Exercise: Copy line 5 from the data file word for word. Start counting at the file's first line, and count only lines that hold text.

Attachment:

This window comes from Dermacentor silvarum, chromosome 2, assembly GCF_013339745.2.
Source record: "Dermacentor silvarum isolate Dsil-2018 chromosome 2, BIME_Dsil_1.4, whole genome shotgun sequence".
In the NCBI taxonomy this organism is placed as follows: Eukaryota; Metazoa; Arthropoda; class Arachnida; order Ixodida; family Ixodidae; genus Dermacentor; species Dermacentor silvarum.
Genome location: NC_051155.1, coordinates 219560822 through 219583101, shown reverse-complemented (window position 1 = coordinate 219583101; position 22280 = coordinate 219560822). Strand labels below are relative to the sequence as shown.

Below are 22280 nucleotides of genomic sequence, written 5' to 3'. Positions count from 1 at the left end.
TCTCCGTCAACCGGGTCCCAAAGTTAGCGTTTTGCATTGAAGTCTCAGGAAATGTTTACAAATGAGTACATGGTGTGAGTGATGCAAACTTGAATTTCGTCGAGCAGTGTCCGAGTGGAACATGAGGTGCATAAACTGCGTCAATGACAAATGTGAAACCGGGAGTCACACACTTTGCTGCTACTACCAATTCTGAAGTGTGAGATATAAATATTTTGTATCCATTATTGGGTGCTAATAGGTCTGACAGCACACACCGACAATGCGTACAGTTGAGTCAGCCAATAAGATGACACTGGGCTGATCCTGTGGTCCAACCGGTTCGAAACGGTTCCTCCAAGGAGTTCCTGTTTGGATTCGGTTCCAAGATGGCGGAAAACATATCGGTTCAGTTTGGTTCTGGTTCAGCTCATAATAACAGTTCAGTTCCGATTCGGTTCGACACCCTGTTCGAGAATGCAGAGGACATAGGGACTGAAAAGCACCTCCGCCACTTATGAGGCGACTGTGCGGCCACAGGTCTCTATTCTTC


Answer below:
Below are 22280 nucleotides of genomic sequence, written 5' to 3'. Positions count from 1 at the left end.